From IHSA to A-Circuit

Hunter rider, trainer and U.S. Equestrian Federation ‘R’ judge Tom Brennan began his successful career as a member of Stonehill College’s equestrian team. While earning his degree in psychology, he won two individual championship titles at the Intercollegiate Horse Shows Association Nationals and captained his team to the IHSA team championship title in 2002–03. He then joined Tony Workman’s training business, Winter Hill Farm, in Hillsboro, Virginia, as a groom and worked his way up to his current co-trainer position. Along the way, clients such as Lynn Rice helped to partner him with talented horses in the show ring. He qualified for Indoors for the first time on Dividend, then rode Gramercy Park and Purple Heart to multiple major championships. In 2012, Gramercy Park was named the USHJA World Championship Hunter Rider Program Hunter of the Year and Tom was named the WCHR National Emerging Professional Champion.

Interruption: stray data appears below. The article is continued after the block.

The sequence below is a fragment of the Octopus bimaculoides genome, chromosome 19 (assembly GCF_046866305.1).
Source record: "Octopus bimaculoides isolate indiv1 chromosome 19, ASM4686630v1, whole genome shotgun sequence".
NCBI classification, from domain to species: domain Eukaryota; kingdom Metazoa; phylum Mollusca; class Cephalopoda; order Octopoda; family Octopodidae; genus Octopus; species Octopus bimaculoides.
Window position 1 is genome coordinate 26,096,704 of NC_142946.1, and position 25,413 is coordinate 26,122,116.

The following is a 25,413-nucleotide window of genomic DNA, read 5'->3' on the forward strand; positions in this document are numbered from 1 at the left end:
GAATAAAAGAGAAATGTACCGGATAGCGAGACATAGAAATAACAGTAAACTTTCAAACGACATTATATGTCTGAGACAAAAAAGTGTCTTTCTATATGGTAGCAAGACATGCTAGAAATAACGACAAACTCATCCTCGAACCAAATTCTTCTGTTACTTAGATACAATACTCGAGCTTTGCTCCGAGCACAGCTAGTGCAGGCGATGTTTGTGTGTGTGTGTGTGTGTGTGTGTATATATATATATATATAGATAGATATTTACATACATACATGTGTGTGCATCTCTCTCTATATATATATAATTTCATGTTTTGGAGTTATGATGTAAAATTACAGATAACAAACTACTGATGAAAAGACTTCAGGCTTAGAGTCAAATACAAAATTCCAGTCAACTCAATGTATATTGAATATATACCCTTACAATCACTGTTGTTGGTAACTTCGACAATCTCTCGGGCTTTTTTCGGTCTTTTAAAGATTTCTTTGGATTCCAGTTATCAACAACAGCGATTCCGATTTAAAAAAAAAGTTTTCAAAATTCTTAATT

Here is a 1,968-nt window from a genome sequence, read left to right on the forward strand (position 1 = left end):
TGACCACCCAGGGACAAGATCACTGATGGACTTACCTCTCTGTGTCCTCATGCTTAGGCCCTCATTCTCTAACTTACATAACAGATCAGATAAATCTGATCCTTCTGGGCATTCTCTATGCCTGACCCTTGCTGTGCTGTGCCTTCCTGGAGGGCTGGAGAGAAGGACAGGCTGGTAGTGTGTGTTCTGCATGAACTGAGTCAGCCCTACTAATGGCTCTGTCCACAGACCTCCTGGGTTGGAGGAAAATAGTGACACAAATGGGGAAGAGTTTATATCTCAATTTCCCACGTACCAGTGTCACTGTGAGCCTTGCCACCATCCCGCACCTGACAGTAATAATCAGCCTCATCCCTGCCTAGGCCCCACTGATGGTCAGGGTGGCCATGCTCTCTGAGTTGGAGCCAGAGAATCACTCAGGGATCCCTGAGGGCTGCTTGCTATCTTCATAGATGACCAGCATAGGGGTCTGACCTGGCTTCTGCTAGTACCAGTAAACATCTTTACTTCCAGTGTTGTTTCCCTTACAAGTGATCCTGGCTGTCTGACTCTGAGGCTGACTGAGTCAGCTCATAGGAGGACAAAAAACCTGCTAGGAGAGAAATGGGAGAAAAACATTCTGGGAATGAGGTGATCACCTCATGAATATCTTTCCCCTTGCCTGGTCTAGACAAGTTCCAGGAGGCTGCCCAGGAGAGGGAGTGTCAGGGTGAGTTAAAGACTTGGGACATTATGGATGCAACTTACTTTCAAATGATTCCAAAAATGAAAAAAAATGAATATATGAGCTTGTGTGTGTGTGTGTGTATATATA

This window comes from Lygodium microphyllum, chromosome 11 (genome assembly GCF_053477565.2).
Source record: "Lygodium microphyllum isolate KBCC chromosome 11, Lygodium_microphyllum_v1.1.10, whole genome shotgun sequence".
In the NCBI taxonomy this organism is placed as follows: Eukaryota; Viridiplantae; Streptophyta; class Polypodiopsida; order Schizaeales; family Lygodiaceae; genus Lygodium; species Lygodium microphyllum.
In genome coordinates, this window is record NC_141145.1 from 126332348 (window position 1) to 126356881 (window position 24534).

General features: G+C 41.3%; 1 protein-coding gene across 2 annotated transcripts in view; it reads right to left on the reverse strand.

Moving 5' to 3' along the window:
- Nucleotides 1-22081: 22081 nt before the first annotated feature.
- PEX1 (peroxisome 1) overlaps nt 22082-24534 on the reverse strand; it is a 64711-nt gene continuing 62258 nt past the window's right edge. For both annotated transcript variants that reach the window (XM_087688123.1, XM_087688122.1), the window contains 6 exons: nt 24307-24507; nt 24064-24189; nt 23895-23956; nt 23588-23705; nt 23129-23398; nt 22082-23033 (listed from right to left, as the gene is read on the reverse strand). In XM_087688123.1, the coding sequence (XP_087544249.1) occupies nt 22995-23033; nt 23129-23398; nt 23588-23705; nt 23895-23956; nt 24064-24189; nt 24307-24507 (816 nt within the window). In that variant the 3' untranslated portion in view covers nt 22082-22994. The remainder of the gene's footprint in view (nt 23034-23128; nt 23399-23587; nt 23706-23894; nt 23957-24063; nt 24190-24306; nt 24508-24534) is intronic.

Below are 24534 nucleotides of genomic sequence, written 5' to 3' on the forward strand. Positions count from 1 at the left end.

This article originally appeared in the June 2018 issue of Practical Horseman and is re-published with permission.

Friday, May 11, 2018

Five Takeaways from Anne Kursinski’s Flat Session at the George H. Morris Horsemastership Training Session

Anne Kursinski began the clinic with a flatwork demonstration for the 12 participants.

Five-time U.S. Olympian Anne Kursinski stressed the importance of flatwork at the 12th annual USEF George H. Morris Horsemastership Training Session.

Olympic veteran Anne Kursinski started off the first day of the George H. Morris Horsemastership Training Session in the saddle, giving a flatwork demonstration to the 12 young and talented participants with play-by-play narration of what she believed they should be striving toward.